Myriam Gagné was not expecting to work on ALS research. But the first time she saw Dr. Christine Vande Velde’s lab at l’Université de Montréal, it was “love at first sight.” Studying ALS would allow her to combine basic cell biology, neurosciences and biochemistry, her main academic areas of interest. She joined the lab in 2016.

One year later, as a master’s student, Gagné was working on a project that involved studying a potential biological process related to one of the genetic causes of ALS — whether misfolded SOD1 protein disrupts the turnover of the power generators inside cells, called the mitochondria. Her findings were inconclusive, which was disappointing.

“This was the first time in my scientific career that I faced adversity,” said Gagné. “Dr. Vande Velde reassured me that in science, negative results sometimes happen, even with valid hypotheses, and the learning is still valuable. The experience gave me a sense of urgency and a broader understanding of ALS as a research area.” Reporting negative findings is just as crucial as reporting positive findings, especially in ALS research.

Dr. Vande Velde offered Gagné an opportunity to work on a different project that was funded by ALS Canada that had been awarded to Dr. Vande Velde in 2018. The project involves studying the behaviour of a newly-discovered protein called hnRNP A1B.

Thanks to a $75,000 Trainee Award from the ALS Canada Research Program, in partnership with La Fondation Vincent Borque and Brain Canada, Gagné is receiving multi-year salary support to work on this project.

Fishing for a function

Since the actual name of this protein — heterogeneous nuclear ribonucleoprotein A1B (hnRNP A1B) — is quite long, Gagné and her lab colleagues call it “A1B” for short. It is a “cousin” of TDP-43, a protein that behaves abnormally in almost all cases of ALS by moving out of the nucleus of motor neurons and forming clumps in the cytoplasm.

Dr. Vande Velde and her team discovered that A1B might also be involved in ALS disease processes. They found that people with ALS have more A1B in their motor neurons and that it tends to clump in the cytoplasm when TDP-43 behaves similarly.

Gagné has carefully planned cell and mouse studies to learn how these two proteins and their behaviours may be related in ALS. She will look for A1B in normal cells and ALS cells to determine where A1B is located in the central nervous system and whether the levels increase with age. Finally, Gagné will “fish for the function” of A1B by working closely with Dr. Marlene Oeffinger, at the Institut de recherches cliniques de Montréal (IRCM), an expert in how proteins interact with each other.

If Gagné discovers new insights into the behaviour and function of A1B and how it relates to TDP-43 abnormalities in ALS, she will look for the same relationships in ALS spinal cord samples. Dr. Janice Robertson at the University of Toronto is providing the human tissue samples generously donated by people who had ALS.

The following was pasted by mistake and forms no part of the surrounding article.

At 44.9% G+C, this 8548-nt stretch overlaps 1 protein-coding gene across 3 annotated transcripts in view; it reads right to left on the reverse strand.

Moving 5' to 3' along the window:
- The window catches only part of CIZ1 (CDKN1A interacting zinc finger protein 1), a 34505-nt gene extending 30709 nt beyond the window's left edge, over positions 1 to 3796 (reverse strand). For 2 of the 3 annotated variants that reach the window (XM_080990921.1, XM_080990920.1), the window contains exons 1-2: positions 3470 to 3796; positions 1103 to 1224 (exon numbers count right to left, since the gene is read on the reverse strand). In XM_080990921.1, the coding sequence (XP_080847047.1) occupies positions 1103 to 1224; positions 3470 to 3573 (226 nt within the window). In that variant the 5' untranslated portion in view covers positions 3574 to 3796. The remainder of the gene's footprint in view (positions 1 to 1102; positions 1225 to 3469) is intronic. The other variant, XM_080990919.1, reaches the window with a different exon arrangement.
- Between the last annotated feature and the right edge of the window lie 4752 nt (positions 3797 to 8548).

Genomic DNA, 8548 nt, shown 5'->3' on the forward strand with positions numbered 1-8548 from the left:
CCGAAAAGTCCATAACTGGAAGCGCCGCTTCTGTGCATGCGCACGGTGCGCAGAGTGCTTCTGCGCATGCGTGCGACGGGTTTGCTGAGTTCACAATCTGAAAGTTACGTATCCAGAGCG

Keen to advance ALS research

Gagné hopes that learning about the role of A1B in ALS will lead to a better understanding of ALS disease processes and potential targets for the development of new therapies in the future. Measuring A1B levels could also be a possible way to identify abnormal TDP-43 protein behaviour, which would make it a valuable biomarker to monitor disease onset or progression of ALS in humans.

One day, she hopes to lead her own lab. I can relate to the urgent need for answers for people living with ALS and their families,” Gagné said.

The ALS Canada Research Program Trainee Awards

Gagné’s three-year award is one of 6 Trainee Awards funded in 2019 by the ALS Canada Research Program, which is the only dedicated source of funding for ALS research in Canada.

ALS Canada Trainee Awards support Canada’s emerging ALS researchers, whether they are doctoral students, postdoctoral researchers, or clinical research fellows. Trainee awards encourage young researchers to choose ALS as their area of focus, helping to ensure that Canada has a strong base of talented ALS researchers today and into the future. They also ensure that important ALS work is being pursued by high quality young scientists.

The funding of the project followed a rigorous scientific assessment by a panel of ALS experts. The panellists evaluated a larger pool of applications to identify applicants that demonstrate scientific excellence and have the potential to most quickly advance the field of ALS research in order to develop effective treatments.

ALS Canada is a registered charity that receives no direct government funding. Everything we do – from funding research to providing community-based support for people living with ALS – is possible only because of donor generosity and partnerships with provincial ALS Societies who contribute to the ALS Canada Research Program.

Because of you, the ALS Canada Research Program can continue to fuel the scientific discoveries that further our understanding of ALS. Your support makes a difference.

Please consider making a donation to help create a future without ALS.

Posted in: Research